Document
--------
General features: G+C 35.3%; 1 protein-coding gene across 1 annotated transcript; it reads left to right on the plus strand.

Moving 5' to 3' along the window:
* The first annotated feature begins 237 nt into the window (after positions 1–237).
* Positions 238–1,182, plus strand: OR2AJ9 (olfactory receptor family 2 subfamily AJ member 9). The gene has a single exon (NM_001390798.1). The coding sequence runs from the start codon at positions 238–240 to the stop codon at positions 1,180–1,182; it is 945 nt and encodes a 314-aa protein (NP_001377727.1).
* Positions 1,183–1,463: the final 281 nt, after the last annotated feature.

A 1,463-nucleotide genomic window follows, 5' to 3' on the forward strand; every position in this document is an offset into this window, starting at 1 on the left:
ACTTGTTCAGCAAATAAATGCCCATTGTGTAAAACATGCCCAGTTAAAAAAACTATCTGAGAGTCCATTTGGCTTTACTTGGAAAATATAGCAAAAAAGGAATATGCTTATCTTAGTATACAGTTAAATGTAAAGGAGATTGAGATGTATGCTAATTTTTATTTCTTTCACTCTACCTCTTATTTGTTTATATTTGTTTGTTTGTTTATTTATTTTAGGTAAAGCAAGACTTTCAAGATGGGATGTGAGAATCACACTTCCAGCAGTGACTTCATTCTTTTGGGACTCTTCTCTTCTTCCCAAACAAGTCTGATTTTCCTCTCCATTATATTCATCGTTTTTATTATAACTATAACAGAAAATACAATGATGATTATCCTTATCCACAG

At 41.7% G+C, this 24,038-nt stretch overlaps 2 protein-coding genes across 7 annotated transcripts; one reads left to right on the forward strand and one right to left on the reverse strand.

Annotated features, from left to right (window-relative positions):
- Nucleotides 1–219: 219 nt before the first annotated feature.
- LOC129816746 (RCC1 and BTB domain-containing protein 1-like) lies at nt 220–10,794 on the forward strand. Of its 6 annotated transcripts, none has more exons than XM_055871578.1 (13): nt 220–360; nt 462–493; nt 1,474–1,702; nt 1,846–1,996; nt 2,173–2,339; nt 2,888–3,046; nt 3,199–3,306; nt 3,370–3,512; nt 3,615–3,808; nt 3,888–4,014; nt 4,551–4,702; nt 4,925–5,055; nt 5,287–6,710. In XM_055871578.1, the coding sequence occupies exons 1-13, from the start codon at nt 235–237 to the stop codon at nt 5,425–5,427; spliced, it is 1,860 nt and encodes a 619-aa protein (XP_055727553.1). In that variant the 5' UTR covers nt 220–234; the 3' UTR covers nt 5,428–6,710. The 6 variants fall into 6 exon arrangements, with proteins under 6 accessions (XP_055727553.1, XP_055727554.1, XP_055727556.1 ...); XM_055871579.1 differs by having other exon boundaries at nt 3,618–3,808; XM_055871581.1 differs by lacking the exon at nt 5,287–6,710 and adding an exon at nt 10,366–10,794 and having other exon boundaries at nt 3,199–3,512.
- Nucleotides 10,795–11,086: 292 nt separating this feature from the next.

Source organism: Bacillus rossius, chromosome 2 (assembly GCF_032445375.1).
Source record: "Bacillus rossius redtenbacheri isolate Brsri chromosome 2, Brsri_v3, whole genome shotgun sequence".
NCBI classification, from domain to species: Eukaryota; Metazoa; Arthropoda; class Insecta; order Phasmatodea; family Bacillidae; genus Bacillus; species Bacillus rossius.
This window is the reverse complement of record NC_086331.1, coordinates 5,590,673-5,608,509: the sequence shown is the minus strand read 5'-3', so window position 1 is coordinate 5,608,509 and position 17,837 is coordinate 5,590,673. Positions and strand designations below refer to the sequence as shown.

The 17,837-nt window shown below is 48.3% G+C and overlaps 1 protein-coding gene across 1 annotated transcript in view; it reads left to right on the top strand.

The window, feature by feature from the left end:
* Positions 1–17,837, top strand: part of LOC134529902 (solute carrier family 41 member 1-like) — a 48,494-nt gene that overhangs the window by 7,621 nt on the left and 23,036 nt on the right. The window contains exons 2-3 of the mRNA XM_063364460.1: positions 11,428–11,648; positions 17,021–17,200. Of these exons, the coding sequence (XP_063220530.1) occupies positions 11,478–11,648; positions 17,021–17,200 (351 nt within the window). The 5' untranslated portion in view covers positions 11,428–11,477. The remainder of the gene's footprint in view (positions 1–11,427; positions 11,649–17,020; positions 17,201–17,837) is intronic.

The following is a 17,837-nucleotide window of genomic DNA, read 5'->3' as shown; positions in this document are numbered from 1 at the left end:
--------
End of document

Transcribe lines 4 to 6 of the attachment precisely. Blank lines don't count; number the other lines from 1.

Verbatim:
* Positions 238–1,182, plus strand: OR2AJ9 (olfactory receptor family 2 subfamily AJ member 9). The gene has a single exon (NM_001390798.1). The coding sequence runs from the start codon at positions 238–240 to the stop codon at positions 1,180–1,182; it is 945 nt and encodes a 314-aa protein (NP_001377727.1).
* Positions 1,183–1,463: the final 281 nt, after the last annotated feature.

A 1,463-nucleotide genomic window follows, 5' to 3' on the forward strand; every position in this document is an offset into this window, starting at 1 on the left: